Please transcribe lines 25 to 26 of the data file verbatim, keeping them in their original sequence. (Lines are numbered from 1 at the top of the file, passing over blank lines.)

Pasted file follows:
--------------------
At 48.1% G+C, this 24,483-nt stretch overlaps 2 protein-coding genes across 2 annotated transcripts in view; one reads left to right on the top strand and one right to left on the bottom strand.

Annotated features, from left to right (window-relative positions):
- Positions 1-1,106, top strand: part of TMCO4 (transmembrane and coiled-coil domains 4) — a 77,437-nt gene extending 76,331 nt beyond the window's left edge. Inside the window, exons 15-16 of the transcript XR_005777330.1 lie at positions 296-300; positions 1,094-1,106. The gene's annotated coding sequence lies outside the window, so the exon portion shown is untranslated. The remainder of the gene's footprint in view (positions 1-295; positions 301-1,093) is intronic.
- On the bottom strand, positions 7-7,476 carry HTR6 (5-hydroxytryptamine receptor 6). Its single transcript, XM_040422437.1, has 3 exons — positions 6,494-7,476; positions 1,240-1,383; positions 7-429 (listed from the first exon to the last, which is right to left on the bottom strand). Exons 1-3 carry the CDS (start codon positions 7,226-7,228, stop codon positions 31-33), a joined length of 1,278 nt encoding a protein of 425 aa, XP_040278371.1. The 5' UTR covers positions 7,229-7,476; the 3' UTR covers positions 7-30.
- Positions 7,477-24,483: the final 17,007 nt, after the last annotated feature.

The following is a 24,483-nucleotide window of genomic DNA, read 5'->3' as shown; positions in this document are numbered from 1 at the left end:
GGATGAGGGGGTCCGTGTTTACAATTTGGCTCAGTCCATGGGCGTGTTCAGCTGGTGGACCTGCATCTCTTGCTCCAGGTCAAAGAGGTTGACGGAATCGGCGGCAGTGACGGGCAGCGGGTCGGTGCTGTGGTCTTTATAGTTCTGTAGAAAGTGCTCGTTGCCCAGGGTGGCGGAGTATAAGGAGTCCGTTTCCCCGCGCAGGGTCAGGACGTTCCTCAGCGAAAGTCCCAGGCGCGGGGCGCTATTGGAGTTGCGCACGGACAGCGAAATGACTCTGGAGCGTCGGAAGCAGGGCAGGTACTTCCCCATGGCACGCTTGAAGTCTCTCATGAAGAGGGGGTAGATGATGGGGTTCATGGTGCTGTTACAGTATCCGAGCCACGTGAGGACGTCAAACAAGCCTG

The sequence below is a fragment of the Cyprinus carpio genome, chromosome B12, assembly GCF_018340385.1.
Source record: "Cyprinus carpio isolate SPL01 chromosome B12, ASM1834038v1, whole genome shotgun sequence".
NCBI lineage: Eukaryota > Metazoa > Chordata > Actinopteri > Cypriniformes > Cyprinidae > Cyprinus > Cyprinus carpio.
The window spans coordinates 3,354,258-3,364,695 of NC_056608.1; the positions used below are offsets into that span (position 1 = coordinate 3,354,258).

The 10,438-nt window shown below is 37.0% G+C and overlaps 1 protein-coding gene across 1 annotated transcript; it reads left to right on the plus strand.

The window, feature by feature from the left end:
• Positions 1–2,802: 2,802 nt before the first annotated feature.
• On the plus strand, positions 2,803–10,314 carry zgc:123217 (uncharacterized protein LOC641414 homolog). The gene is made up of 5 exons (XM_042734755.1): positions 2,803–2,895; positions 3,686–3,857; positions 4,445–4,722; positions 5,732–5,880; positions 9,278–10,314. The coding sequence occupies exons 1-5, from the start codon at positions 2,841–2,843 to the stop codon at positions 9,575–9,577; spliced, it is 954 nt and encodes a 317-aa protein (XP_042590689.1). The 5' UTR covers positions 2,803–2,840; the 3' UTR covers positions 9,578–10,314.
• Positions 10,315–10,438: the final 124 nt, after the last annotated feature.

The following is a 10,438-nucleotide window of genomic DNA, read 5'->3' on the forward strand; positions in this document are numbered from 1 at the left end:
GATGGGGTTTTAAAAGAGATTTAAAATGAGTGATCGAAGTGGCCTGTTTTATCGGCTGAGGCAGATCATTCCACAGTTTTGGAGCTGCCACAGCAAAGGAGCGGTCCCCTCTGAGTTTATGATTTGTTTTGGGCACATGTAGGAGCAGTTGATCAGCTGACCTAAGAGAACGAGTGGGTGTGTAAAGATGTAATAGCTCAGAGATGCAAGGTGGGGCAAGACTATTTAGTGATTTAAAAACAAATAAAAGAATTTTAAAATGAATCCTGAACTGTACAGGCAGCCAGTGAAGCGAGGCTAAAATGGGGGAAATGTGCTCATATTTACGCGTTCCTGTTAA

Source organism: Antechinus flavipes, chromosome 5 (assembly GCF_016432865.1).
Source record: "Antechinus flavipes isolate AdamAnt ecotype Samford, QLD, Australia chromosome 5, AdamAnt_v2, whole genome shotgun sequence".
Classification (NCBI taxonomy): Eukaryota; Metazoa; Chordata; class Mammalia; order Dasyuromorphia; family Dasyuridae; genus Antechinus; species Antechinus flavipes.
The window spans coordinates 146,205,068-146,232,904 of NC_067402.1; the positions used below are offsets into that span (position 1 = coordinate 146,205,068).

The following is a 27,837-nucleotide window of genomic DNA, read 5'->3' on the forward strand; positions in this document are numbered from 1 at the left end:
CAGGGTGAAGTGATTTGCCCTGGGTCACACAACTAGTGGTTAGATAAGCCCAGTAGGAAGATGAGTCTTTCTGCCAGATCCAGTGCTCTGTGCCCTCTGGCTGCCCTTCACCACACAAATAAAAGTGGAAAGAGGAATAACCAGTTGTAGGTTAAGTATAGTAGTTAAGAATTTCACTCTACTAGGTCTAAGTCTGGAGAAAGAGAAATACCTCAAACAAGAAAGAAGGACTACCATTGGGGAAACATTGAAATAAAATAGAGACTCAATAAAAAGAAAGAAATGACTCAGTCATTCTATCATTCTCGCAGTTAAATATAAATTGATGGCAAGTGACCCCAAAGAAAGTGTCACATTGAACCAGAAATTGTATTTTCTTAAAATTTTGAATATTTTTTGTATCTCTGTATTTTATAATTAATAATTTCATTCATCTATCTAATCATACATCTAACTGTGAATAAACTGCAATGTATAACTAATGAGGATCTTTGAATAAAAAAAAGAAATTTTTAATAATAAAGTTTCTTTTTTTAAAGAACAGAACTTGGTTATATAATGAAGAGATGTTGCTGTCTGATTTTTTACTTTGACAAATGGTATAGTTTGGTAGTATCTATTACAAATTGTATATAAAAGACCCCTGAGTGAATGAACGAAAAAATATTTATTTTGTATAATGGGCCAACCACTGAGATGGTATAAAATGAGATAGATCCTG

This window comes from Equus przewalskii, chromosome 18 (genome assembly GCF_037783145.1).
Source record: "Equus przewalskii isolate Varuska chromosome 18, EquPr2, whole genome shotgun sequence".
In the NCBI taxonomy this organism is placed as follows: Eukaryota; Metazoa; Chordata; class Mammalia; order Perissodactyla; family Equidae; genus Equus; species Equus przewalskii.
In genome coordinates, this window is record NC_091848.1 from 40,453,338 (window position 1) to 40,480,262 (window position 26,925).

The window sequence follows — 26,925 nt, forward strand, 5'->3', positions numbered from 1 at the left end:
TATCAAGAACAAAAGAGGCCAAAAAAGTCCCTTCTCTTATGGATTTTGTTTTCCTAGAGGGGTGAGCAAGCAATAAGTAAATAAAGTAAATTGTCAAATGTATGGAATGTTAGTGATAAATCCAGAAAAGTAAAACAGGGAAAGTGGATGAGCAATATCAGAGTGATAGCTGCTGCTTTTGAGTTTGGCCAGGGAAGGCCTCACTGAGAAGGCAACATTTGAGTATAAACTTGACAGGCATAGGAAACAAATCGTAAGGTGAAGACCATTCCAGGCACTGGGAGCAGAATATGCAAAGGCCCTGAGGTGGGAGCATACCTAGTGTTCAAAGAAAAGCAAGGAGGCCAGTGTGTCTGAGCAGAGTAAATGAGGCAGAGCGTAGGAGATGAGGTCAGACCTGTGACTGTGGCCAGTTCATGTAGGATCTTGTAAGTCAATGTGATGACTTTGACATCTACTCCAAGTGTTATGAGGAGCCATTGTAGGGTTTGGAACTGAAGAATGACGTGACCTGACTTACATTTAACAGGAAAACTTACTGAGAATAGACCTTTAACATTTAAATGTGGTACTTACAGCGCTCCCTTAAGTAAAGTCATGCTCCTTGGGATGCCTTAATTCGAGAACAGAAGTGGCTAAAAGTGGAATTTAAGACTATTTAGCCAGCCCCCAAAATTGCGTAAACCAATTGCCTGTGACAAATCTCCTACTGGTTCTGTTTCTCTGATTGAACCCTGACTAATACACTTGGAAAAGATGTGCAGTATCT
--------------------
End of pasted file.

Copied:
This window comes from Equus przewalskii, chromosome 18 (genome assembly GCF_037783145.1).
Source record: "Equus przewalskii isolate Varuska chromosome 18, EquPr2, whole genome shotgun sequence".